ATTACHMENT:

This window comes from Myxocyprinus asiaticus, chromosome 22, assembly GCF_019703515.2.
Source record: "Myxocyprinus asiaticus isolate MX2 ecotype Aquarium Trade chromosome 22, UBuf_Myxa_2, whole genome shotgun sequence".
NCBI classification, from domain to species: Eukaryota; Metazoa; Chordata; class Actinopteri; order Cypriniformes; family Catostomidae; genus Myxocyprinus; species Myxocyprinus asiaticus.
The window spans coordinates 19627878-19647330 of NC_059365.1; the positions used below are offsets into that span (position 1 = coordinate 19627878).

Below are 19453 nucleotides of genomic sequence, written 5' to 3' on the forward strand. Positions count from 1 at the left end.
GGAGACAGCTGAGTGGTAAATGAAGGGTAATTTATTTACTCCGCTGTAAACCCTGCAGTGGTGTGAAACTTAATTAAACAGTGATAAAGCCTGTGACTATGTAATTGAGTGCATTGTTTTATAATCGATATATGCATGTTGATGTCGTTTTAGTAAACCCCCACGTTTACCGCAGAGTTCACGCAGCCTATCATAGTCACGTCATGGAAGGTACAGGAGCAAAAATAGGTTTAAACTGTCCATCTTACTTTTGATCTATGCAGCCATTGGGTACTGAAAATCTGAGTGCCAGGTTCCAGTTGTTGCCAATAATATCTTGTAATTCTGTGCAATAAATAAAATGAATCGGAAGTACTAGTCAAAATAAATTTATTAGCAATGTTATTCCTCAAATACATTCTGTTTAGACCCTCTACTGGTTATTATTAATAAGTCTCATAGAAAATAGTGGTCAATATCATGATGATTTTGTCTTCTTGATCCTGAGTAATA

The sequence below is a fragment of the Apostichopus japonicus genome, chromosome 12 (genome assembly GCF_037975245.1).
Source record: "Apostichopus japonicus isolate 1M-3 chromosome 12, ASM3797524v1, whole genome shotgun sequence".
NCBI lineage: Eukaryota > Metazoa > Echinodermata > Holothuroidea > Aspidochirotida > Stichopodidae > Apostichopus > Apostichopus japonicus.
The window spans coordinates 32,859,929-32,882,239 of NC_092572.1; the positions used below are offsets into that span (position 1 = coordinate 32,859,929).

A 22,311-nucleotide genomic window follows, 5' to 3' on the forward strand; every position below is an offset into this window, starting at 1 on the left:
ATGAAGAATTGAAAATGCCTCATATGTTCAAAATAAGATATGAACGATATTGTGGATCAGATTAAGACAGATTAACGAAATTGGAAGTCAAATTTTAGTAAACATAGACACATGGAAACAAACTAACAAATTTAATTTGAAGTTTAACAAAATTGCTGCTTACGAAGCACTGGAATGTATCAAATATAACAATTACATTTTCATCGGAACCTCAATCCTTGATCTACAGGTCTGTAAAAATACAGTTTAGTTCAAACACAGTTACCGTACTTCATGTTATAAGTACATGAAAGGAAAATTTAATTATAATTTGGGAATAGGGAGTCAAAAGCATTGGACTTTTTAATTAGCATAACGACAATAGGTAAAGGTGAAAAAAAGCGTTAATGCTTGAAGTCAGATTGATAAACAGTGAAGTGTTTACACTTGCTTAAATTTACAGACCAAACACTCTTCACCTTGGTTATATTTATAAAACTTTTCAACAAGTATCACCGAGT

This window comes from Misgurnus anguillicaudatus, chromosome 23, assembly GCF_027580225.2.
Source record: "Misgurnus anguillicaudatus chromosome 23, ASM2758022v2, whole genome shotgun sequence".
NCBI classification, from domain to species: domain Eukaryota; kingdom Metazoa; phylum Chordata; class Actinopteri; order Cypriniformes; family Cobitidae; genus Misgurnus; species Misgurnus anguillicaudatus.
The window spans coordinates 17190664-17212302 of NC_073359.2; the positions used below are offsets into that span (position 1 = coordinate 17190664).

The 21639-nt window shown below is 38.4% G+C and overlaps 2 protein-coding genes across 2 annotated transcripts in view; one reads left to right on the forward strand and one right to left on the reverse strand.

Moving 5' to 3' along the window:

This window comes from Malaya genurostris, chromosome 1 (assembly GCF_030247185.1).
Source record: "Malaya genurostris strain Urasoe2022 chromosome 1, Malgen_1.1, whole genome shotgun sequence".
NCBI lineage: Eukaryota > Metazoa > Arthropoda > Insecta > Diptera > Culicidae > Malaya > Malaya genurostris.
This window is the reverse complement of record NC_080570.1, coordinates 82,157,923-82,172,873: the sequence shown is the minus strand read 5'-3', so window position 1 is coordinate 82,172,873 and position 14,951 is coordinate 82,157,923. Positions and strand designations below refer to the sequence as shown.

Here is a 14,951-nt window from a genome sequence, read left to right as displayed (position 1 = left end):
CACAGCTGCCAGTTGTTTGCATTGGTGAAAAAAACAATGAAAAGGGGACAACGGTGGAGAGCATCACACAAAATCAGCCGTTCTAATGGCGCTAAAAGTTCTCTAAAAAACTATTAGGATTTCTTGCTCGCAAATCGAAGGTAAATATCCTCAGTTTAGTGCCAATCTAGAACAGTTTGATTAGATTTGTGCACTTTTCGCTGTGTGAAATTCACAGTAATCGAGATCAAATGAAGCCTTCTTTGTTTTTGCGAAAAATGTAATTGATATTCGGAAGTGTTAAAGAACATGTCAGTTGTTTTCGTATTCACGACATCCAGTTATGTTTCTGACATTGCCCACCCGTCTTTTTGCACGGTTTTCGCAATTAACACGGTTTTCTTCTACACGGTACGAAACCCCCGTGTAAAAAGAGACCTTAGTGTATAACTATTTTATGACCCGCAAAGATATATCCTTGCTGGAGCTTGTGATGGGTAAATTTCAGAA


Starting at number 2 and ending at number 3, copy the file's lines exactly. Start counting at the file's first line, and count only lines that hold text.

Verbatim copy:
Source record: "Myxocyprinus asiaticus isolate MX2 ecotype Aquarium Trade chromosome 22, UBuf_Myxa_2, whole genome shotgun sequence".
NCBI classification, from domain to species: Eukaryota; Metazoa; Chordata; class Actinopteri; order Cypriniformes; family Catostomidae; genus Myxocyprinus; species Myxocyprinus asiaticus.